Firstly and importantly, it’s made with milk-chocolate, which isn’t usually my style. I think dark or semi-sweet works better for artisinal cookies with the sugary surrounding batter providing the contrasting sweetness to the intensity of the chocolate. It’s just like drawing, chiarroscurro.

But what this does provide is an intense sugar rush experience, the confectionary equivalent of being 5 again, with all sweetness and buttery flavors coalescing into adolescent glee.

It was small (which is good for me, not necessarily for others) but felt like a welcome thing to small ones or to those who wish to be so.

And that’s fine.



Chocolate Chip Cookie- $2.50

SE Corner of 64th St and Broadway.

1 to 66th St.


So, I’m Skinny. Now What?

October 10, 2011

An overstatement to be sure, but one that’s nice to make in the other direction than I usually do.

“Looking good, Feitel.” My friend Bobby Olsen told me. “Looking like girls are going to start just eating you up.”

“Well, ya know.” I replied. “I’m feeling pretty good actually. I’m worried, but feeling ok.”

And I was. It feels good to lose weight, to feel like you are lighter than a month or a week before. The opposite worry comes from feeling heavy or guilty that you ate something, assured that your one transgression will cause those 20, 30, 40 pounds to reappear instantly, waiting for the sin to push you over the edge.

In some ways, this diet is as close as I will ever get to being a Catholic.

“Alright,” I told Bobby, revved on myself. “It’s time to start playing that game. Am I skinnier than my friends? What you got bro?”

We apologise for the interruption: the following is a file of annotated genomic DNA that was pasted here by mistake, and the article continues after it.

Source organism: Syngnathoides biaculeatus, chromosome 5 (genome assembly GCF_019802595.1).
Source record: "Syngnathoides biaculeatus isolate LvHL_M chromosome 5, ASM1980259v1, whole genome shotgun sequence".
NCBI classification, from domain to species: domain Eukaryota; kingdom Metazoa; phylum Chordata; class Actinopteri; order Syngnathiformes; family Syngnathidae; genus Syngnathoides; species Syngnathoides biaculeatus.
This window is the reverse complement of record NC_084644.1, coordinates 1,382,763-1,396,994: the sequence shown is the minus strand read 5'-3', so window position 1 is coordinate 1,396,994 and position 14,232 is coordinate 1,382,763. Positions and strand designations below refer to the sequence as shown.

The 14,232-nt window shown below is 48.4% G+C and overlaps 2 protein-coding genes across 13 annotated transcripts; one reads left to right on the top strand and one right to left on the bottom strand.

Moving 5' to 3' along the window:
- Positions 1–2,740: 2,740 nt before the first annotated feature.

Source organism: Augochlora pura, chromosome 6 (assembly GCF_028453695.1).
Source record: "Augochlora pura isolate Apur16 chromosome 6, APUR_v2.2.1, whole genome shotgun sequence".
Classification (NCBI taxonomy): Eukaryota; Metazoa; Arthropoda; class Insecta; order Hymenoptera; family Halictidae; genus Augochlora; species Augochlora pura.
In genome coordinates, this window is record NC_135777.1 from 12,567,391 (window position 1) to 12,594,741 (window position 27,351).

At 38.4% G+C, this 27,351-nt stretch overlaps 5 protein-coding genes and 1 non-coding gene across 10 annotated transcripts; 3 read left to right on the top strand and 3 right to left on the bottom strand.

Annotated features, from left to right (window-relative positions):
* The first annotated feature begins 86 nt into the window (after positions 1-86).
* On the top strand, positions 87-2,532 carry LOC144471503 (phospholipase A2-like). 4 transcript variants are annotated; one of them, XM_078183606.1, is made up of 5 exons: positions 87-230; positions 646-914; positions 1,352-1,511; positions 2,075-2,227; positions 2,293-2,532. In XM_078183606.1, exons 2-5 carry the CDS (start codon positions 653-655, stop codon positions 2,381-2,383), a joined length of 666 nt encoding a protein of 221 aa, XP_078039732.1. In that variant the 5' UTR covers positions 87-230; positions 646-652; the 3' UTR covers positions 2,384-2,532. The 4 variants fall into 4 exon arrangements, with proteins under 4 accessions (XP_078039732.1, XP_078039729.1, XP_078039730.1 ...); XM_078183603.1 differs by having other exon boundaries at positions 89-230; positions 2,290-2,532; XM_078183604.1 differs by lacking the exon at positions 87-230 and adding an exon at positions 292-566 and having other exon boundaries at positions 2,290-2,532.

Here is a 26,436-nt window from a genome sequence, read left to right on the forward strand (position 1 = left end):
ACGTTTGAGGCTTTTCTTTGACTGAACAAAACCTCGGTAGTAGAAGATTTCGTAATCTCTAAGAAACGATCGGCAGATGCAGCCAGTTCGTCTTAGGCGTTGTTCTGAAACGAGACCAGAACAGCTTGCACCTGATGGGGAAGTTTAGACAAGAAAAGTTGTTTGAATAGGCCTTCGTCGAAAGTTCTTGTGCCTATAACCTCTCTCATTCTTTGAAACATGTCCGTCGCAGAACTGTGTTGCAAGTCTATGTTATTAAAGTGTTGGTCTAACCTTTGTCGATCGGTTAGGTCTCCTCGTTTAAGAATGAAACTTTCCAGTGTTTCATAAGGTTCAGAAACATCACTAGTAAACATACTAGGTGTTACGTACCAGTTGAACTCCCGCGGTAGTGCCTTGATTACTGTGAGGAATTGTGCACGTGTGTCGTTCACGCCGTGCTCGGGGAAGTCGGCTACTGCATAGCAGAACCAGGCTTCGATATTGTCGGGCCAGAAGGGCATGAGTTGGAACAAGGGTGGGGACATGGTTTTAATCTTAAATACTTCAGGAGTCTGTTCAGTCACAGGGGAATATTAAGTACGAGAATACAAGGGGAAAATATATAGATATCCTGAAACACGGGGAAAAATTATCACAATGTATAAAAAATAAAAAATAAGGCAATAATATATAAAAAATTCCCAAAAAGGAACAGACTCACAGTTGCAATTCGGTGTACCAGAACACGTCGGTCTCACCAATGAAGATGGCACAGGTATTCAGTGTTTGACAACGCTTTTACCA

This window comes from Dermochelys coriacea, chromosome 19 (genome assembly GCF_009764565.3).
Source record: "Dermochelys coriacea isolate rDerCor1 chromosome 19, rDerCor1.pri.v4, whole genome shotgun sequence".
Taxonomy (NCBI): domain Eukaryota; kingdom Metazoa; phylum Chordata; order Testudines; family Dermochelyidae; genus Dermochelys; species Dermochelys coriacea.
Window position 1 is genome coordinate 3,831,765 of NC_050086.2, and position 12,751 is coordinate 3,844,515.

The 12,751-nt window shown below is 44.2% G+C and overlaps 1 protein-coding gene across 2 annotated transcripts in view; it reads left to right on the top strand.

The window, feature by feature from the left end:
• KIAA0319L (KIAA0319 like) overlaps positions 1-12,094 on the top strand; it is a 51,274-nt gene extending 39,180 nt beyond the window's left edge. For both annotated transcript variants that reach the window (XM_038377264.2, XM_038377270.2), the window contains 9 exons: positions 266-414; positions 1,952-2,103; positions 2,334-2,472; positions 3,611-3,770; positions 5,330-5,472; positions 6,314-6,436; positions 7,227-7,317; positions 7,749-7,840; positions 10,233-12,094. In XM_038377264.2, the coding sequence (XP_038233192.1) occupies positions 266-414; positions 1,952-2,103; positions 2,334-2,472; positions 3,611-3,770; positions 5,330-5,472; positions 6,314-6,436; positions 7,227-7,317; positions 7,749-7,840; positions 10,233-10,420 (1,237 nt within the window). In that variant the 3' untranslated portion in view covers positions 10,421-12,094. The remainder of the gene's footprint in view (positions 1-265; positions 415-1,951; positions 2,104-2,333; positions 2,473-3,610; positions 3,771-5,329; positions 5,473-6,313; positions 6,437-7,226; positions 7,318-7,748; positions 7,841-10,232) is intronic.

“Well what do you guess?” Bobby asked jokingly.

I guess around… 170?” I said.

“Yeah, sure.” Bobby said blowing this off and I contemplated my 188 weight as if I had a ways to go.

Then again, Bobby could just have been sick of standing in front of the ATM I wasn’t using in order to ask him such a question.

But nevertheless, I had been getting comments. Frequent invocations of “you look great”, or “you look buffer”, or “slimmer” or whatever. I tend to blow off compliments and internalize criticism as many people I think do (especially those with depressive tendencies), but just as criticism can chip away even at a guarded defense, if repeated over-and-over, compliments can too, eventually even enlivening the glummest of us grouches.

When I went to tape another episode of the TV show I am on, I got even more compliments, questions about “how did I do it?”, asking again if girls were “throwing themselves at [me]”.

Which I keep on looking at in some sort of strange view.

I didn’t get in to this diet to get girls, necessarily (though the spark was a bad dating experience) but while I’ve managed some amount of discipline and serenity about maintaining my eating habits, I’m not really sure how or if it’s supposed to change my life, particularly my dating life.